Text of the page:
A couple of messages later, she suggested meeting up. So we went to the Sun Hotel last night. I was tired and she was held up in traffic, and I had nodded off in the pub when she walked in, instantly making me wide-eyed in her low-cut mottled green knee-length cotton dress and green and creme flatties. I told her she looked gorgeous.
At the end, the usual circumlocution. "That's alright," I said. "This is why I'm single. Every date ends like this, year in, year out," a self-pitying remark I immediately regretted saying.
When i got in, I texted Wendy and Kitty. We'd spent the afternoon together in the same pub and they'd asked me to give me an update afterwards. "Oh well... yet another night of chatting myself into the friendzone. I am absolutely fed up to the back teeth of making all this effort and every date I go on sees me as a friend. What the fuck is wrong with me? Sorry just fucking fed up. Normal service will be resumed shortly."
Then I texted Naomi. "Hey I've just had a lovely night with, I kid you not, the most desirable woman I've ever met on this thing, who made it worse by being amiable and chatty company. I wish you well N and hope you find someone nice. All the best and thank you for schlepping up from Preston X"
She replied, "Aw, thank you you are very kind. I also had a brilliant evening. So refreshing to meet such a lovely genuine deep-thinking compassionate fun and interesting guy. I also wish you luck in finding someone who will make you happy. And you're a fab hugger. Sending love and peace Naomi x"
I don't give a shit about all that. I want to be found attractive. I want to be kissed. I got out of bed, took some speed, knowing that I was so tired that it wouldn't last long, and put one of my favourite house mixes on, to have a soundtrack on top of which to repeatedly say and think and make gestures to accompany the variants of "Friends, Naomi? Fuck that."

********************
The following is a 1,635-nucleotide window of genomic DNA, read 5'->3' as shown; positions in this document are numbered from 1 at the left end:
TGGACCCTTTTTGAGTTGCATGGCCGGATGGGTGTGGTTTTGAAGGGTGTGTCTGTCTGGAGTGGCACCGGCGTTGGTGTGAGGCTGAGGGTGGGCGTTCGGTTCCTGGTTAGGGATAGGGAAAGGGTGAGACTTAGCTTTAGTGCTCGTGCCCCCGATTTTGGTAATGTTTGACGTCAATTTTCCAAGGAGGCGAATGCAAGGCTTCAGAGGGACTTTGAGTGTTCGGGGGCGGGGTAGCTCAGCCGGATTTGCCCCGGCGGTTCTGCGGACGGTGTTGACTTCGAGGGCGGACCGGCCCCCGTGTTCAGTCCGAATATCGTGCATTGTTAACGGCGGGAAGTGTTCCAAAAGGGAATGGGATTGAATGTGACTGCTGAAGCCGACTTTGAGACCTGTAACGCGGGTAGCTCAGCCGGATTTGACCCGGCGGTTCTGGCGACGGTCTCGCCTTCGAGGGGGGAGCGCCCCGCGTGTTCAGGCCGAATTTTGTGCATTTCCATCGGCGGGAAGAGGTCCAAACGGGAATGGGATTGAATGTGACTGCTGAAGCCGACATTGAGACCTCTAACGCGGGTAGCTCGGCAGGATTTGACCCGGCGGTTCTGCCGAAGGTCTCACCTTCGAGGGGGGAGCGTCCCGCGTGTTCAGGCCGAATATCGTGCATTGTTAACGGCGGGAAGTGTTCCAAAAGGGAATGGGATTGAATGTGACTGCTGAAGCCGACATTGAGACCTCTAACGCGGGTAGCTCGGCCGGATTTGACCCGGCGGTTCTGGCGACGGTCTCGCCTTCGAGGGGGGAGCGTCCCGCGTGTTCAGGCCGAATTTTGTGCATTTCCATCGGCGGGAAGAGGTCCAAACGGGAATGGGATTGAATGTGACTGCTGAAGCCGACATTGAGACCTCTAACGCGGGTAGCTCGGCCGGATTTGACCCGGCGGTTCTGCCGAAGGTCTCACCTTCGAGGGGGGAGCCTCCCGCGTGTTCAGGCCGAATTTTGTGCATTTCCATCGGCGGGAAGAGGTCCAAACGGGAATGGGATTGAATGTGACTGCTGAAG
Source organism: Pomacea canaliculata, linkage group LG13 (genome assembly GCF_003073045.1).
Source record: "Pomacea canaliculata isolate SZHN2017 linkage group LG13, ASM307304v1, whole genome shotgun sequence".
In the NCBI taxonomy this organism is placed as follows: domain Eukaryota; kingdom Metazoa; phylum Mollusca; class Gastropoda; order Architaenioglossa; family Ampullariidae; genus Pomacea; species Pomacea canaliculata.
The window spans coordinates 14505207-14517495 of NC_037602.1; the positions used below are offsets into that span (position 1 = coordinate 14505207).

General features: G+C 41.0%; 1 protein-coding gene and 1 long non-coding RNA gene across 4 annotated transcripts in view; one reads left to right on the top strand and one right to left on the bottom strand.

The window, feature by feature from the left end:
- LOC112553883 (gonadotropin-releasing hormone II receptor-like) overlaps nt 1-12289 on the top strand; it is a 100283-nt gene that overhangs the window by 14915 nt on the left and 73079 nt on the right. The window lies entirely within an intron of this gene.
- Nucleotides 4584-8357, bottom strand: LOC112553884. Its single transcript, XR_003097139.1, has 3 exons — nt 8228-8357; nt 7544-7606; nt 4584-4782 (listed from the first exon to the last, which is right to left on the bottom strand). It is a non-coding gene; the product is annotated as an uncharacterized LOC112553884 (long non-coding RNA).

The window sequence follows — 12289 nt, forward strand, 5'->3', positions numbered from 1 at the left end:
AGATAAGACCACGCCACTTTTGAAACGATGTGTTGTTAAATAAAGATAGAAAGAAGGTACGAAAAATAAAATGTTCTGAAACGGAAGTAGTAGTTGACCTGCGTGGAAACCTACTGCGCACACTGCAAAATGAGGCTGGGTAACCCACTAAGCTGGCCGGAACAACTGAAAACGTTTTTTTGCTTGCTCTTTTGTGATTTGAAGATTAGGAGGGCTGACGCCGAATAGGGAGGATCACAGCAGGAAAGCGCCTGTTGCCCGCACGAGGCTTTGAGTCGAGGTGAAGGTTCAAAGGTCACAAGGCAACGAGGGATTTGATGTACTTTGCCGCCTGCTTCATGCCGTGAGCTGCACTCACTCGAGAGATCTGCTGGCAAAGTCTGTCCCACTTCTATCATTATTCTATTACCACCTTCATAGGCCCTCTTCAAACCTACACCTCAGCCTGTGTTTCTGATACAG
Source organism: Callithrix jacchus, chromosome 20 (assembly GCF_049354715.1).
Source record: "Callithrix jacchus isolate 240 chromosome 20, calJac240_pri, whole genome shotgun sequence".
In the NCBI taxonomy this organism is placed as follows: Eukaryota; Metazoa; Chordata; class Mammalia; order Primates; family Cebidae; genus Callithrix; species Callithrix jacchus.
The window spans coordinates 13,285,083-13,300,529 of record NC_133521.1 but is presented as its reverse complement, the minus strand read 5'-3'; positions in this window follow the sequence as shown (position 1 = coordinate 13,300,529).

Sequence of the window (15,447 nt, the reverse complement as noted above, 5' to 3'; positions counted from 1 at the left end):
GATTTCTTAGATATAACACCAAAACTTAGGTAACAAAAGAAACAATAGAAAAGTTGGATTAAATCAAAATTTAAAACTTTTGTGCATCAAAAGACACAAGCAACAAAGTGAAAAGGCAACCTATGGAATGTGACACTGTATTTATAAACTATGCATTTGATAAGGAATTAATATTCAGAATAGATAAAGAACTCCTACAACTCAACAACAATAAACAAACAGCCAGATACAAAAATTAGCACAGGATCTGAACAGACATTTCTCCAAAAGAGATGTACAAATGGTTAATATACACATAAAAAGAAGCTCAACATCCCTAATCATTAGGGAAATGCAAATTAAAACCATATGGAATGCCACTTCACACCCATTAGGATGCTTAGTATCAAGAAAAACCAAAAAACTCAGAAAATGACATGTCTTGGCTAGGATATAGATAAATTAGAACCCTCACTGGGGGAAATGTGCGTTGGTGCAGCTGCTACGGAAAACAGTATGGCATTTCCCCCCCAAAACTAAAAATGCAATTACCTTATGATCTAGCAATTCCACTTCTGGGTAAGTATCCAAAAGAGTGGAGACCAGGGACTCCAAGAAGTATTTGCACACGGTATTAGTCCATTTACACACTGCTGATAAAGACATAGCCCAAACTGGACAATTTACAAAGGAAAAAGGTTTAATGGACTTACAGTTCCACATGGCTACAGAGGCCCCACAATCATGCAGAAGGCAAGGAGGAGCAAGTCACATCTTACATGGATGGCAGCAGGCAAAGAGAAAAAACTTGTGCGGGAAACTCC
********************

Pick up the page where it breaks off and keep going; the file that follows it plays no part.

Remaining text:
"I hope I haven't fucked it up with you already, Lesley. It's just that I'm not really into that social media stuff. Autumn's a lovely season and a repeat of that walk in better shoes would be a good idea."
What the fuck am I saying? I don't like walking.
"And let me say it was a pleasure to meet a woman who spoke her mind for a change."
"Why do you think you fucked it up? We had a larf and talked bollocks. What more could one want. A walk up the Knott or similar would be nice if you fancy it."
On Friday I had bad hayfever, and in the evening the whole of the front of my face and teeth and jaw started hurting; I didn't sleep much. Histamine reaction because of too much drink. Another opportunity for a lesson to be ignored.
Saturday, and Kitty and Wendy were sparkling with the prospect of a child-free afternoon. "Oops, I'm sorry! Wrong house. Beg your pardon," I said, to Kitty's near-neighbour, a twentysomething girl who has twice opened the door to see a stranger with a bottle of Prosecco about to walk in.
We divided the optical brighteners up between us, and waited until the head-shaking, oyster-swallowing bit had passed. The pain in my face was dissolved, then saturated into pleasure. I stroked my jawline almost not believing it.
It was our annual Music Festival, a giddy air in the streets, and a hint of Bakhtinian carnivalesque. In the Borough, a trio of young men from Leeds were playing wistfully on muted trumpet, drums, and keyboards. Lesley was sitting a couple of yards away behind a pillar, on what looked like another date. I didn't say hello. Kitty and Wendy said he looked permed and made-up. "It's OK," I thought. "I'm never in competition with any other man."
Sunday was Wendy's daughter's birthday, a flabby ceilidh at the yoghurt-knitters' cafe. Wendy's ex shakes my hand with a mistrustful, palm-avoiding concave.
"And who'd have thought," said Kitty, who had had a short game of dominoes before she left the house, "she's a drug counsellor," and moved her eyes to two o'clock. We gathered a group of fifty to seventysomething women round the table. A subculture of two ex-pub landladies, a drug counsellor, Kitty and Wendy, and me. So many stories, if only people would listen to women.